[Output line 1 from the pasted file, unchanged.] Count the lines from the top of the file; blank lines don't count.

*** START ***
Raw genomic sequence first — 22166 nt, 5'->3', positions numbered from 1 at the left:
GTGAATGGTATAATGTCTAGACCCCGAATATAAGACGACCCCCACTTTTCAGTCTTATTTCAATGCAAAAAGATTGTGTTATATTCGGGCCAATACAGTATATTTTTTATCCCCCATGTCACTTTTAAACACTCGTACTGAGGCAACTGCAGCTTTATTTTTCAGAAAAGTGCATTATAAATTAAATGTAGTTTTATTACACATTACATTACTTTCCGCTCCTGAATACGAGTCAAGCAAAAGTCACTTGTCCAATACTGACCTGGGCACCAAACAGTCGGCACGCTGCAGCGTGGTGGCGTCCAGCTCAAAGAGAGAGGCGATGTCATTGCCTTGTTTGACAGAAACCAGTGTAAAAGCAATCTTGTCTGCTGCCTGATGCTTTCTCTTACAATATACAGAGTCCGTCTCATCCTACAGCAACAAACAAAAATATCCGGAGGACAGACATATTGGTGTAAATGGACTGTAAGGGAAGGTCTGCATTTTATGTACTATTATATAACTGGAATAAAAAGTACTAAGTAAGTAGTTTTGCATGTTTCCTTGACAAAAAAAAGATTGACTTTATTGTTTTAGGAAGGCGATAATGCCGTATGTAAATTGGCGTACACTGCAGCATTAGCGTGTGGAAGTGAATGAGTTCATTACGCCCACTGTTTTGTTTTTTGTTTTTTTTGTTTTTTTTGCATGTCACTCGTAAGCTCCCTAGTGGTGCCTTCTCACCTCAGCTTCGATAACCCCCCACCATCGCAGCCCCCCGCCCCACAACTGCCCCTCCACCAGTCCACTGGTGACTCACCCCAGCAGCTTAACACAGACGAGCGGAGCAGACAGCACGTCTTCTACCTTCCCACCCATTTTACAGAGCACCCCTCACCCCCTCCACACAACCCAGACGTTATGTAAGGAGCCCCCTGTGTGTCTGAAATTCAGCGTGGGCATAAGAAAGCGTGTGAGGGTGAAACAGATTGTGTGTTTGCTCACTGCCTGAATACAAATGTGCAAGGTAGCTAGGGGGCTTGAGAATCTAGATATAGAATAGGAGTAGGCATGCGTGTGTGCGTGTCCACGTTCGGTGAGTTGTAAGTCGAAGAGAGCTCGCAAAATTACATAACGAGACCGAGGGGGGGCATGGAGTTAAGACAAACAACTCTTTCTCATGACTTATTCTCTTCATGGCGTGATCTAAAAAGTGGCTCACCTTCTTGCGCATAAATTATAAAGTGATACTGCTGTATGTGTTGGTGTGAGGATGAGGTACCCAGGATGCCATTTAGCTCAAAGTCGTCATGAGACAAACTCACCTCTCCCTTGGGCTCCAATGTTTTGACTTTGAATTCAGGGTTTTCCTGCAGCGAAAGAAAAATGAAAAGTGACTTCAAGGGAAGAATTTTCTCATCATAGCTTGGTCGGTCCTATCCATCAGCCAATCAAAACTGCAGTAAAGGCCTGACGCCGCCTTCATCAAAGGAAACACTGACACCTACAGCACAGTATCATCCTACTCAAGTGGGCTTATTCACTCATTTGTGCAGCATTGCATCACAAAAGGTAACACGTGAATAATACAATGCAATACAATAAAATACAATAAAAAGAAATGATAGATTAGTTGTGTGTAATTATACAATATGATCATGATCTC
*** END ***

Raw genomic sequence first — 22166 nt, 5'->3', positions numbered from 1 at the left: